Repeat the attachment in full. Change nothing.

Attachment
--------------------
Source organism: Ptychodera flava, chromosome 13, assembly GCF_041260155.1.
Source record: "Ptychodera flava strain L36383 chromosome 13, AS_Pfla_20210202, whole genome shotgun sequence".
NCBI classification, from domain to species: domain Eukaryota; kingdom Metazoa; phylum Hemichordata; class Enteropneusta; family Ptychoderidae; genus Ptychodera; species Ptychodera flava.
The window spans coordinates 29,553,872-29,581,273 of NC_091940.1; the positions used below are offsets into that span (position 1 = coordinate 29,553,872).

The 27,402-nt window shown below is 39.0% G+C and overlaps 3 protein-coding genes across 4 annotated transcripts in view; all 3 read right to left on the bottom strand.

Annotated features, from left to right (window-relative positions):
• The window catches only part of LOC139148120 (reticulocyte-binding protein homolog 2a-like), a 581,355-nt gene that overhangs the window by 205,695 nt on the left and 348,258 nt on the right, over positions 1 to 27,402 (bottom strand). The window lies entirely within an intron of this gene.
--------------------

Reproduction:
Source organism: Ptychodera flava, chromosome 13, assembly GCF_041260155.1.
Source record: "Ptychodera flava strain L36383 chromosome 13, AS_Pfla_20210202, whole genome shotgun sequence".
NCBI classification, from domain to species: domain Eukaryota; kingdom Metazoa; phylum Hemichordata; class Enteropneusta; family Ptychoderidae; genus Ptychodera; species Ptychodera flava.
The window spans coordinates 29,553,872-29,581,273 of NC_091940.1; the positions used below are offsets into that span (position 1 = coordinate 29,553,872).

The 27,402-nt window shown below is 39.0% G+C and overlaps 3 protein-coding genes across 4 annotated transcripts in view; all 3 read right to left on the bottom strand.

Annotated features, from left to right (window-relative positions):
• The window catches only part of LOC139148120 (reticulocyte-binding protein homolog 2a-like), a 581,355-nt gene that overhangs the window by 205,695 nt on the left and 348,258 nt on the right, over positions 1 to 27,402 (bottom strand). The window lies entirely within an intron of this gene.